[A] prosecutor may not render less than a neutral recitation of the terms of the plea agreement.  The recommendation in the case at hand fell below that standard.  The prosecutor’s comments implied that circumstances had changed since the plea bargain, and that had the [S]tate known of the other instances of defendant’s misconduct, they would not have made the agreement they did.

Id. at 364.

14      In Williams, the defendant agreed to plead guilty to one count of failure to pay child support, to pay all arrearages and to pay current support, in exchange for the State promising to dismiss an additional count and to recommend a sentence of three years’ probation with sixty days in jail.  Id., 249 Wis. 2d 492, ¶24.  The trial court accepted the plea and ordered a presentence investigation.  Id., ¶25.  The presentence investigation report recommended “‘a medium term of imprisonment.’”  Id.  The State began its sentencing recommendation by making the following argument:

After reading through the presentence, it appears that I think I can best describe my impression of this defendant as manipulative and unwilling to take responsibility.  I have had occasion to speak with [the defendant’s ex-wife].  And she has indicated things that she will be presenting to the Court.  But it was quite a contrast, speaking with her and reading and learning about [the defendant].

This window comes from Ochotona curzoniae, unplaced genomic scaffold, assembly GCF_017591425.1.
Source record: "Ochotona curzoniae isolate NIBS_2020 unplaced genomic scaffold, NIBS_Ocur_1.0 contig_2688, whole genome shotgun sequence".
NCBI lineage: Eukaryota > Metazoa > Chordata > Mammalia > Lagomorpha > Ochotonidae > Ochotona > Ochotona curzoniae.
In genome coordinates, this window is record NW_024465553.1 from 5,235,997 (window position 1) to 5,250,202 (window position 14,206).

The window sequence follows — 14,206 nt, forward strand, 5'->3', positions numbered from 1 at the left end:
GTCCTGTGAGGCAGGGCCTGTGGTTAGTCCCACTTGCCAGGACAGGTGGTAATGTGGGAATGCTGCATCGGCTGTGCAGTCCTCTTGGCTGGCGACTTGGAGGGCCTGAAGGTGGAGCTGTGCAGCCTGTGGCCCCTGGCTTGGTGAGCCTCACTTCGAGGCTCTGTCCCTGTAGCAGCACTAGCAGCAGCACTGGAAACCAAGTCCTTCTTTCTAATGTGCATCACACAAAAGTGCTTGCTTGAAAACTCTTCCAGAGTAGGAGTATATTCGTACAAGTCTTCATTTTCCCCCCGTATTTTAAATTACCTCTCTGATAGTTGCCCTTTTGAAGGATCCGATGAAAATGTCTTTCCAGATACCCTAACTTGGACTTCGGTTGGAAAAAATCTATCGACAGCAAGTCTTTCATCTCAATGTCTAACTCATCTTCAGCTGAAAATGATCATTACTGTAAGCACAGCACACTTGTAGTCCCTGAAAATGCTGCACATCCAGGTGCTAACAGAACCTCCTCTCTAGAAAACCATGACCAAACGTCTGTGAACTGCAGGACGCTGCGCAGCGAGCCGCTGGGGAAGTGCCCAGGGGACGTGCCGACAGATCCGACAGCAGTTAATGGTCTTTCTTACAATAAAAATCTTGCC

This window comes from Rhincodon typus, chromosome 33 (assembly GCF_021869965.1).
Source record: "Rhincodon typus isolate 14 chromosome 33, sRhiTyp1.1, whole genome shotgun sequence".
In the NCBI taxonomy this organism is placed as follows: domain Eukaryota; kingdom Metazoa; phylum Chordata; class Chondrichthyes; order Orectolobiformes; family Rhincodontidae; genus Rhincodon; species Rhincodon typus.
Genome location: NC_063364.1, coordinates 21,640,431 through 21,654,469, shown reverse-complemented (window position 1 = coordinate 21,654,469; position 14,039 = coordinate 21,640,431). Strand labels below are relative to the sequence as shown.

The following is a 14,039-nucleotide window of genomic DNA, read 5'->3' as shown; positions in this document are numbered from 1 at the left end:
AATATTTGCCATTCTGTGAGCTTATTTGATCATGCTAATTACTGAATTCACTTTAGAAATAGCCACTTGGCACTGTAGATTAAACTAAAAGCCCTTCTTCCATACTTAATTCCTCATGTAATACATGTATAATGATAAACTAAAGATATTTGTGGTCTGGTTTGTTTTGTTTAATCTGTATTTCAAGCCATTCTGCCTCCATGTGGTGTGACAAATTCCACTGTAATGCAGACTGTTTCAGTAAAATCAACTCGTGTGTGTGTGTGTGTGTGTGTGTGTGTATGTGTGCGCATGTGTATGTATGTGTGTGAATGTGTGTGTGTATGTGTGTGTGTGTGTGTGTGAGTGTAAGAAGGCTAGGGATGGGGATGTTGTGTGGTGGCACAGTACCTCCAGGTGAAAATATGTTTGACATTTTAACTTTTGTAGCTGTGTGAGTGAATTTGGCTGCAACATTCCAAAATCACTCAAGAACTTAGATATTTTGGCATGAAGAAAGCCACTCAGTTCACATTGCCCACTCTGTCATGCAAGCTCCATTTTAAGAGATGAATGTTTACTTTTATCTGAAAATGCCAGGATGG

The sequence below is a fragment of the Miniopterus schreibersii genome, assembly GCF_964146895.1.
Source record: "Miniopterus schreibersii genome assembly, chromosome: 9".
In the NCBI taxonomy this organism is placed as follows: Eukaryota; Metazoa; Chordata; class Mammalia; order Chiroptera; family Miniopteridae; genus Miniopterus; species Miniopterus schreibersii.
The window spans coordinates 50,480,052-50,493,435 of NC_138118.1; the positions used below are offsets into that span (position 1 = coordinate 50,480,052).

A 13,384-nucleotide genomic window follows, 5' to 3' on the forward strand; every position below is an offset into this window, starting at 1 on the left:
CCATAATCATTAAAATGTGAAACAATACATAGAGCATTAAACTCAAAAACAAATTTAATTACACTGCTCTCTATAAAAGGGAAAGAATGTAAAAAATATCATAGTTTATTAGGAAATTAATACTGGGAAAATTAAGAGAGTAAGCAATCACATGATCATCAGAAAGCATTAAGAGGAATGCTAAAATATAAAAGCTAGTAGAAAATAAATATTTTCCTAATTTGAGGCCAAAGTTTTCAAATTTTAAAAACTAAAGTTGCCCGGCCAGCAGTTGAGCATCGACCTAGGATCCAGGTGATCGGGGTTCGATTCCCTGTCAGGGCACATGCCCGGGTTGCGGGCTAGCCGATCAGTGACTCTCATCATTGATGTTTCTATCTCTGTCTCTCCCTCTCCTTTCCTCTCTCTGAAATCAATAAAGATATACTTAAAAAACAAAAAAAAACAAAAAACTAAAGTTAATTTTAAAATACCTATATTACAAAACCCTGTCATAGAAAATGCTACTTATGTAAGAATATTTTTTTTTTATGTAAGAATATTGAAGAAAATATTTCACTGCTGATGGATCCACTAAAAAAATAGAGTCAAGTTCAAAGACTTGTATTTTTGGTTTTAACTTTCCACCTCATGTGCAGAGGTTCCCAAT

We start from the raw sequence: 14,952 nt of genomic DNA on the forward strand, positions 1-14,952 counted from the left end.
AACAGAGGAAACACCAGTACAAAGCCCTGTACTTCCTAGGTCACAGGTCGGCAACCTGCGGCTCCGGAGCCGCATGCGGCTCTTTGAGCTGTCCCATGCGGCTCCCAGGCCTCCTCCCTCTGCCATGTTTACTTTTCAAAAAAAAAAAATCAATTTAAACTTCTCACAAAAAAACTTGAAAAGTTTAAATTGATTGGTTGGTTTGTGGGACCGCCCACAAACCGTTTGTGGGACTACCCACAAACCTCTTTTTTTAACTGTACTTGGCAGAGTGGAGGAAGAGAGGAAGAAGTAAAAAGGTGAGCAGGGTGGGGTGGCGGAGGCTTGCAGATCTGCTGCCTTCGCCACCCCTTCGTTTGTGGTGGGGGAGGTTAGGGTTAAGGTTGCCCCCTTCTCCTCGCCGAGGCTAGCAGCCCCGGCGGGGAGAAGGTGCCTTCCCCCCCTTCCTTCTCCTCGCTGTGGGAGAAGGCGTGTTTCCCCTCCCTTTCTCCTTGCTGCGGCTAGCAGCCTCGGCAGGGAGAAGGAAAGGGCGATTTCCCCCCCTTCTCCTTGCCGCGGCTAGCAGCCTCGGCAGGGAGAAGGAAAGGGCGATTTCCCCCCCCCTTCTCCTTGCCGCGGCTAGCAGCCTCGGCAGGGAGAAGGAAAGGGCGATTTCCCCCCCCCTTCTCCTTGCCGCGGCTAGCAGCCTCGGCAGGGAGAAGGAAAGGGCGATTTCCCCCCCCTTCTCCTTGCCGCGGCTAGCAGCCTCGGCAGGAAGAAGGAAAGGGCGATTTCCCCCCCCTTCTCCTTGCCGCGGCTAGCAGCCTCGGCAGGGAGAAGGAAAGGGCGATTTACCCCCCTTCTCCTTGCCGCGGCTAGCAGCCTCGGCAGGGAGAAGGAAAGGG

Id., ¶26 (emphasis omitted; bracketing in Williams).

15      The State then spoke at length about the defendant’s shortcomings as a father, including his refusal to have a relationship with his daughter, to support her, or to provide available health insurance for her, while at the same time blocking an attempt by the stepfather to adopt her.  Id.  Additionally, the State told the court that the presentence writer believed that the defendant should go to prison.  Id.

16      The defendant’s attorney objected to the State’s argument, arguing that the State was undercutting its sentencing recommendation.  Id., ¶27.  The State responded that it was simply offering information from the presentence report because the author was not present and reiterated that it was standing by its recommendation.  Id., ¶29.  Eventually, the defendant’s ex-wife addressed the court, telling the court how hard it was to raise a child without financial support from the defendant, but the defendant’s ex-wife never made a sentencing recommendation.  Id., ¶30.  The defendant received an eighteen-month prison sentence.  Id., ¶25.

17      After being sentenced, the defendant brought a postconviction motion, which was denied.  Id., ¶1.  This court reversed the trial court and a petition for review was accepted by the supreme court.  Id.  In its decision, the supreme court stated “that the State stepped over the fine line between relaying information to the [trial] court on the one hand and undercutting the plea agreement on the other hand.”  Id., ¶46.  In agreeing with the court of appeals, the supreme court quoted from the court of appeals opinion:  “‘[W]hat the prosecutor may not do is personalize the information, adopt the same negative impressions as [the author of the presentence investigation report] and then remind the court that the [author] had recommended a harsher sentence than recommended.’”  Id., ¶48 (bracketed material in Williams).  The court then went on to state: